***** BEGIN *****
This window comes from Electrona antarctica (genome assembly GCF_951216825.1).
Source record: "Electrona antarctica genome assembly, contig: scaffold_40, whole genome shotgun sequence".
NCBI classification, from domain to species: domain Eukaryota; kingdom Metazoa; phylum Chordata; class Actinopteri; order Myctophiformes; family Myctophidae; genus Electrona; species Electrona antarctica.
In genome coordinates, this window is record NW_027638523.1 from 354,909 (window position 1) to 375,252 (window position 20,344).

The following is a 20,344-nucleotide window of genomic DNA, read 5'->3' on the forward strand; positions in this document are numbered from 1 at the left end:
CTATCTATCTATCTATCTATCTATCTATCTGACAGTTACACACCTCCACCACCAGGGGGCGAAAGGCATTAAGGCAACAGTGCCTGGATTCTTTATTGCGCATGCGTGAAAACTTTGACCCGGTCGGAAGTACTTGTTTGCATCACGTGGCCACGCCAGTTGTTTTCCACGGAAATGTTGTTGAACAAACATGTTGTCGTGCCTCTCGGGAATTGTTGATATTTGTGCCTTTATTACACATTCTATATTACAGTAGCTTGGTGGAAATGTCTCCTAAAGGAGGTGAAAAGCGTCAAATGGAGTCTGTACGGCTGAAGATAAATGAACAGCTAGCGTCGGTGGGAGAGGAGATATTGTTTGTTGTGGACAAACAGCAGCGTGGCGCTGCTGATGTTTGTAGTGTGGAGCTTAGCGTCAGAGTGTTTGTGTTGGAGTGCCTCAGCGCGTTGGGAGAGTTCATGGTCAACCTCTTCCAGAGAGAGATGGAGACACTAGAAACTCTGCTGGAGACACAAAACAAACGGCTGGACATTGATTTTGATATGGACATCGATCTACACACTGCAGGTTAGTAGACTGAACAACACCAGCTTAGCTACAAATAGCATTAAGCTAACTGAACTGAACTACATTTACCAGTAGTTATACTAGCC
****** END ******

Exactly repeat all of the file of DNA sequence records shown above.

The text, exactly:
This window comes from Electrona antarctica (genome assembly GCF_951216825.1).
Source record: "Electrona antarctica genome assembly, contig: scaffold_40, whole genome shotgun sequence".
NCBI classification, from domain to species: domain Eukaryota; kingdom Metazoa; phylum Chordata; class Actinopteri; order Myctophiformes; family Myctophidae; genus Electrona; species Electrona antarctica.
In genome coordinates, this window is record NW_027638523.1 from 354,909 (window position 1) to 375,252 (window position 20,344).

The following is a 20,344-nucleotide window of genomic DNA, read 5'->3' on the forward strand; positions in this document are numbered from 1 at the left end:
CTATCTATCTATCTATCTATCTATCTATCTGACAGTTACACACCTCCACCACCAGGGGGCGAAAGGCATTAAGGCAACAGTGCCTGGATTCTTTATTGCGCATGCGTGAAAACTTTGACCCGGTCGGAAGTACTTGTTTGCATCACGTGGCCACGCCAGTTGTTTTCCACGGAAATGTTGTTGAACAAACATGTTGTCGTGCCTCTCGGGAATTGTTGATATTTGTGCCTTTATTACACATTCTATATTACAGTAGCTTGGTGGAAATGTCTCCTAAAGGAGGTGAAAAGCGTCAAATGGAGTCTGTACGGCTGAAGATAAATGAACAGCTAGCGTCGGTGGGAGAGGAGATATTGTTTGTTGTGGACAAACAGCAGCGTGGCGCTGCTGATGTTTGTAGTGTGGAGCTTAGCGTCAGAGTGTTTGTGTTGGAGTGCCTCAGCGCGTTGGGAGAGTTCATGGTCAACCTCTTCCAGAGAGAGATGGAGACACTAGAAACTCTGCTGGAGACACAAAACAAACGGCTGGACATTGATTTTGATATGGACATCGATCTACACACTGCAGGTTAGTAGACTGAACAACACCAGCTTAGCTACAAATAGCATTAAGCTAACTGAACTGAACTACATTTACCAGTAGTTATACTAGCC